The Thrower’s Ten is an organized and concise exercise regimen specifically designed for pitchers and throwers. Each movement is designed to improve strength, power, and endurance of the shoulder and arm muscles.
Joe Micca, DPT, a sports physical therapist with UPMC Sports Medicine specializing in baseball injuries and rehabilitation, demonstrates the Thrower’s Ten workout program.
What You Need to Get Started
Before starting this exercise regimen, you will need:
- Stretch band
- 5-pound hand weight or dumbbell
- Fence or other fixed location
- Flat table or other raised surface
- Stability or exercise ball
During baseball season, repeat each exercise 10 to 15 times, three to four times per week; however, it is not recommended that pitchers perform these movements immediately before a start or outing.
RELATED: Common Sports Injuries: Baseball
1. External Rotation at 0° Abduction
Stand with your elbow at 90°, fixed at side, and arm perpendicular to body. Place a rolled up towel between your body and arm (optional). Grip stretch band handle while the other end is fixed to a fence or other stationary object. Pull out your arm, keeping elbow at side. Return stretch band slowly and controlled.
2. Internal Rotation at 90° Abduction
Stand with your shoulder externally rotated and elbow bent to 90°. Keeping your shoulder away from the body, rotate it forward, keeping elbow bent at 90°. Return stretch band to starting position.
3. Scaption “Full Can”
With a dumbbell or hand weight, raise your arm to shoulder level at 30° angle in front of body. Do not go above shoulder height. Hold for two seconds and lower slowly.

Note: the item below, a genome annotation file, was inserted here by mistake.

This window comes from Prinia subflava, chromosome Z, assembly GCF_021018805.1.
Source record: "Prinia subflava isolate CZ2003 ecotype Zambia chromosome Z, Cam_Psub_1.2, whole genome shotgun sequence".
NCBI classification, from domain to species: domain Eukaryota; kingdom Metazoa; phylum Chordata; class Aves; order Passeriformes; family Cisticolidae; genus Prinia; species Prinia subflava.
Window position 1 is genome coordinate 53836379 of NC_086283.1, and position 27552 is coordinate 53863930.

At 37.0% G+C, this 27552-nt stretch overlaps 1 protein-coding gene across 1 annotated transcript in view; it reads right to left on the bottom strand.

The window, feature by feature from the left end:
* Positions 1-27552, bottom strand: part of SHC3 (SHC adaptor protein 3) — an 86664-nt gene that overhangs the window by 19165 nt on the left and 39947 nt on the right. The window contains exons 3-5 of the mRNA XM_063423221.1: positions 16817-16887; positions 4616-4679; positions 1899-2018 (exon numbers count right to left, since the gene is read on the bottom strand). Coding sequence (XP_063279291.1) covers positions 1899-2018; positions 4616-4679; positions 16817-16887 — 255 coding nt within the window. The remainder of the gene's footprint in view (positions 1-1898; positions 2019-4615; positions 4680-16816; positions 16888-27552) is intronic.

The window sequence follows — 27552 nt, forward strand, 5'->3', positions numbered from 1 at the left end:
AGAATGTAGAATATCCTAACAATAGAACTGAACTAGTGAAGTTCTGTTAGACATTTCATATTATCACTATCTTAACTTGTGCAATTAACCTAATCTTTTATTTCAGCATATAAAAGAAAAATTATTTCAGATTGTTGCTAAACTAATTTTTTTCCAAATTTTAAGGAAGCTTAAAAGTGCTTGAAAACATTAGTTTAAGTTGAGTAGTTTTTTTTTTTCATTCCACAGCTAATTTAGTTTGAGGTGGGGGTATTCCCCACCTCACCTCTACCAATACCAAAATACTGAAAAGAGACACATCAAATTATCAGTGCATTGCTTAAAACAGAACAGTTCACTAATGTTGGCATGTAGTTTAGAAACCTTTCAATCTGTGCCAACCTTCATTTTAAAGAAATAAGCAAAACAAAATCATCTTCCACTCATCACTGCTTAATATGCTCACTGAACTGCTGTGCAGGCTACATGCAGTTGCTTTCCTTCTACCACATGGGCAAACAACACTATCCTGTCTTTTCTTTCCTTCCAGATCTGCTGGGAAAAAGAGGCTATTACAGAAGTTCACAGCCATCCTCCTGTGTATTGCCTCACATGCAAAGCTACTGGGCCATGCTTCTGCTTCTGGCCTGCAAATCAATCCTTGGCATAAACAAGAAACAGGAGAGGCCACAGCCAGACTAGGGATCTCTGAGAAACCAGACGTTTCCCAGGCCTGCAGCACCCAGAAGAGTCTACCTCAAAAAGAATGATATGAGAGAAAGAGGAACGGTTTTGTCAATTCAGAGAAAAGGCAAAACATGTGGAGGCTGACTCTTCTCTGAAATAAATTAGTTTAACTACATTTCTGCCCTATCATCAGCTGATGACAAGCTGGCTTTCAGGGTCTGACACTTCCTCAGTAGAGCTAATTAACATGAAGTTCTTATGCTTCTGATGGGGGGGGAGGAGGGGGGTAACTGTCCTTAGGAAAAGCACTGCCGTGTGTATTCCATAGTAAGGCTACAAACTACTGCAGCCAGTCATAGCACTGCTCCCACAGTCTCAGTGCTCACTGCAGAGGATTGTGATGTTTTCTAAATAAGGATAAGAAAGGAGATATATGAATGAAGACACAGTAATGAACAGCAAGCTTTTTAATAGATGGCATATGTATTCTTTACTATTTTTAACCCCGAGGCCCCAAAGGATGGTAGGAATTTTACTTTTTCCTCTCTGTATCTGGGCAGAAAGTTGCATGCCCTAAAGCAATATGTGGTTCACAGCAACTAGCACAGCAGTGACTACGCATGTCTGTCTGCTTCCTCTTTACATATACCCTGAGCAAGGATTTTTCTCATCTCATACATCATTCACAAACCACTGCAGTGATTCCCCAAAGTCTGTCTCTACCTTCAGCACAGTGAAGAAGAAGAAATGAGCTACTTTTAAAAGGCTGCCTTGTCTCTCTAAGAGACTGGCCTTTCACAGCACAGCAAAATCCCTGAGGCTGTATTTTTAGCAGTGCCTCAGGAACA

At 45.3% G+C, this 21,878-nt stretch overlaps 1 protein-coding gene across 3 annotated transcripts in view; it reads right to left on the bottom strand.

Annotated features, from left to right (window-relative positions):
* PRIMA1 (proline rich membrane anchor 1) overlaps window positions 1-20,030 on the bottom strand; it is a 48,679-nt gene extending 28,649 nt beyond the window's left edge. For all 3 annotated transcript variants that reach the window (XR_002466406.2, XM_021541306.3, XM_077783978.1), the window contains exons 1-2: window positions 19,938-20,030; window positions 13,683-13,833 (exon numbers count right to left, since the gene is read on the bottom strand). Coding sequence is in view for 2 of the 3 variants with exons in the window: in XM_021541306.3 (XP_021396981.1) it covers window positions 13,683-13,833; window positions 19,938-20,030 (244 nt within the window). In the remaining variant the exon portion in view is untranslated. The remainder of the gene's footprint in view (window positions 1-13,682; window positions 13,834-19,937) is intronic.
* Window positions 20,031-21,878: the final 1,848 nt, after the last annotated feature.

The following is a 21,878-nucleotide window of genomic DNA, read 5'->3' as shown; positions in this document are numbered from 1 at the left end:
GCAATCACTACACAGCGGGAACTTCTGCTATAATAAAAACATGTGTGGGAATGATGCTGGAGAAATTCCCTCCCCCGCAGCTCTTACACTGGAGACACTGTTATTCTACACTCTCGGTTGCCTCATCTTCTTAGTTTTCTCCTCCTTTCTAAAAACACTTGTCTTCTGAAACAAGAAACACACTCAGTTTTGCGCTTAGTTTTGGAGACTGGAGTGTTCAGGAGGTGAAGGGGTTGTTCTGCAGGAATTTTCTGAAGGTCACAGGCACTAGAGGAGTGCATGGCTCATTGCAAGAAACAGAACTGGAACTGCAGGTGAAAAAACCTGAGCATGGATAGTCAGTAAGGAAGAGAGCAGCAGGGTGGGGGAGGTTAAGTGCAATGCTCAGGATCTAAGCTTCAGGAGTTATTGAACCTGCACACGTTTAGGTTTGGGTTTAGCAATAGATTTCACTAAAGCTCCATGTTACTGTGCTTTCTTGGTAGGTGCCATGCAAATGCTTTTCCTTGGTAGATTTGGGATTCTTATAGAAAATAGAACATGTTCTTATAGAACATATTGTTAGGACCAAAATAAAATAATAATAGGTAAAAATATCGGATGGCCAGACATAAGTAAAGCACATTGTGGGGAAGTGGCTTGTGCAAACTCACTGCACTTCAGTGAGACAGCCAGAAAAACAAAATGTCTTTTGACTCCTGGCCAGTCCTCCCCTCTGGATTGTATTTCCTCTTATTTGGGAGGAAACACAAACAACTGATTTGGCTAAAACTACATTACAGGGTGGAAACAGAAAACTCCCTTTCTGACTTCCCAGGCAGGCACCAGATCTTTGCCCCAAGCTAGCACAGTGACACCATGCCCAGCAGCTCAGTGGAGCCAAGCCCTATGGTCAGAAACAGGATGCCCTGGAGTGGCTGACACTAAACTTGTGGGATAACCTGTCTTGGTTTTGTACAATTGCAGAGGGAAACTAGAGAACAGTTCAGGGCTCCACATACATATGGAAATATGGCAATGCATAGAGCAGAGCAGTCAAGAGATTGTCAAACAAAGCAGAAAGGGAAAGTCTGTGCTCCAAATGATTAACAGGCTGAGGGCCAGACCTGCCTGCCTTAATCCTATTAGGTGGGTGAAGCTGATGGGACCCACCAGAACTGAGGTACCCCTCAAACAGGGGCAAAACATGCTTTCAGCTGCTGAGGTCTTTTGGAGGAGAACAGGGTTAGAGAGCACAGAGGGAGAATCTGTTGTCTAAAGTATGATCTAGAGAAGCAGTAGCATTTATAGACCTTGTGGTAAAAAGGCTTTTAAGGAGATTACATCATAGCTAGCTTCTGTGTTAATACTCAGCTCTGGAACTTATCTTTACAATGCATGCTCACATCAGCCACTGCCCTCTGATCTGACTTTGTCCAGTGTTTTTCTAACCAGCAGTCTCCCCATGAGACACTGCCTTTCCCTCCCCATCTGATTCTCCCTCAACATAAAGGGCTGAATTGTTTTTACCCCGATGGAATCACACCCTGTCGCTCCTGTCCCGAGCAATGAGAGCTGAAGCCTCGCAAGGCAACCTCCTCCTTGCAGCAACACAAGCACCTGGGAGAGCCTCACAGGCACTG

4. Shoulder Abduction to 90°
With a dumbbell, raise your arm to the side at 90° while keeping elbow straight. Hold for two seconds and lower slowly.
5. Prone Horizontal Abduction (Neutral)
Lie on table, face down, with involved arm hanging straight to the floor and dumbbell in hand. Raise your arm out to the side, parallel to the floor. Hold for two seconds and lower slowly.
6. Prone Rowing
Lie on your stomach with involved arm hanging over the side of the table, dumbbell in hand and elbow straight. Slowly raise your arm, bending elbow,and bring dumbbell as high as possible. Hold at the top for two seconds, and then lower slowly.
7. Rows into External Rotation at 90° Abduction
Seated on stability ball, with both arms straight ahead, grasp stretch band. Keeping your arms at shoulder height, bend your elbows and pull tubing towards the body until your elbows are at shoulder level and directly out to both sides (90° abduction). Hold for two seconds, and then rotate shoulder upward until arm is at 90°. Hold at the top for two seconds then return slowly to starting position.
8. Wrist Extension
Supporting the forearm and with palm facing downward, raise a hand weight as far as possible. Hold for two seconds and lower slowly.
9. Wrist Flexion
Supporting your forearm and with palm facing upward, lower the hand weight as far as possible and then curl it up as high as possible. Hold for two seconds and lower slowly.
Forearm should be supported on table with wrist in neutral position. Using a hand weight, roll your wrist upward. Hold for two seconds and return to starting position.
Never Miss a Beat!
Subscribe to Our HealthBeat Newsletter!
Thank you for subscribing!
You are already subscribed.
Sorry, an error occurred. Please try again later.
Get Healthy Tips Sent to Your Phone!
About Sports Medicine
An athletic lifestyle carries the potential for injury. Whether you’re an elite athlete or a weekend warrior, UPMC Sports Medicine can help. If you are looking to prevent, treat, or rehabilitate a sports injury, our multidisciplinary team of experts can help you get back into the game. If you are seeking to improve your athletic performance, we can work with you to meet your goals. We serve athletes and active people of all ages and experience levels. Our goal is to help you keep doing what you love. Visit our website to find a specialist near you.